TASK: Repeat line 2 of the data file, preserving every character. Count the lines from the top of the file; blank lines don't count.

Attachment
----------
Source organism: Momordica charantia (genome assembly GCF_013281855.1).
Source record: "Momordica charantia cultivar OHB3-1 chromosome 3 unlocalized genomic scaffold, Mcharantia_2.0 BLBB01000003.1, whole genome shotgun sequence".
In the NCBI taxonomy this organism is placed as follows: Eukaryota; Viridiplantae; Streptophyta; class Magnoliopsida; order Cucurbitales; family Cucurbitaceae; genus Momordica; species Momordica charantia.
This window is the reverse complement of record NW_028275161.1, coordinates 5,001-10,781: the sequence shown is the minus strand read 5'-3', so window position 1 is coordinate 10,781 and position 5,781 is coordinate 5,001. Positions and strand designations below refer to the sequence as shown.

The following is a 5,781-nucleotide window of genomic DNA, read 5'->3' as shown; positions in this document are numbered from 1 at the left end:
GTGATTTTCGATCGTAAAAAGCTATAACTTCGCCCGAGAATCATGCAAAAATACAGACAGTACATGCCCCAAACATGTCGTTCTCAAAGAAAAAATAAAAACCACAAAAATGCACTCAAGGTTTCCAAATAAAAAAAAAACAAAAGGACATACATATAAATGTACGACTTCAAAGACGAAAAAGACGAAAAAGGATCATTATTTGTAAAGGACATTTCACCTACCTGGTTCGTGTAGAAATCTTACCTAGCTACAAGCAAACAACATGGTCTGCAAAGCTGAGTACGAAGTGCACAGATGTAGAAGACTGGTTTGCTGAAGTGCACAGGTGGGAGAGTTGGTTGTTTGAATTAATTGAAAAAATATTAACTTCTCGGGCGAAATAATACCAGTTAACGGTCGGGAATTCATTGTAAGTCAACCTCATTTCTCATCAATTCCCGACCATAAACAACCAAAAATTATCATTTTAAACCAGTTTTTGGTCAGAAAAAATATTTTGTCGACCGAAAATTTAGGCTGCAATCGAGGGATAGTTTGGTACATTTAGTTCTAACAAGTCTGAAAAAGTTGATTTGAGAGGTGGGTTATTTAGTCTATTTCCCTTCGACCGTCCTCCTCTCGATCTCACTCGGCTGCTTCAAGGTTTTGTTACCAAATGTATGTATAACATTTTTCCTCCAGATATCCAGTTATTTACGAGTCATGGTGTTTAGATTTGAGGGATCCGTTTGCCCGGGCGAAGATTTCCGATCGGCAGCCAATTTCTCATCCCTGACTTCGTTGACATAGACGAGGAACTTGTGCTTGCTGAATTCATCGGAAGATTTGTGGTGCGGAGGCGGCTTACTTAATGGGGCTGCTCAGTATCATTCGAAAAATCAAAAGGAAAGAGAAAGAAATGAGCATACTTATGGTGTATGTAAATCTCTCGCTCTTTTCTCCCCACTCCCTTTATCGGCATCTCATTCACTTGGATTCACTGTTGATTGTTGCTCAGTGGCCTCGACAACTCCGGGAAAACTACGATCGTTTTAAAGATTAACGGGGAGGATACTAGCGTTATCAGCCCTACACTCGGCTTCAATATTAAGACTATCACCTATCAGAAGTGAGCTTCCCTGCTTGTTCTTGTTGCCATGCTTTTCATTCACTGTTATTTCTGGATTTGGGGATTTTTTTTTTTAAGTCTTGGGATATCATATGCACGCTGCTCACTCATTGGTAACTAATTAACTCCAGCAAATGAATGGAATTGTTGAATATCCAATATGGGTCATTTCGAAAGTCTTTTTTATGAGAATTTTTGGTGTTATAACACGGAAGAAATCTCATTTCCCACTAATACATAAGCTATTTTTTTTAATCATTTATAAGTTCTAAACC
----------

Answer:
Source record: "Momordica charantia cultivar OHB3-1 chromosome 3 unlocalized genomic scaffold, Mcharantia_2.0 BLBB01000003.1, whole genome shotgun sequence".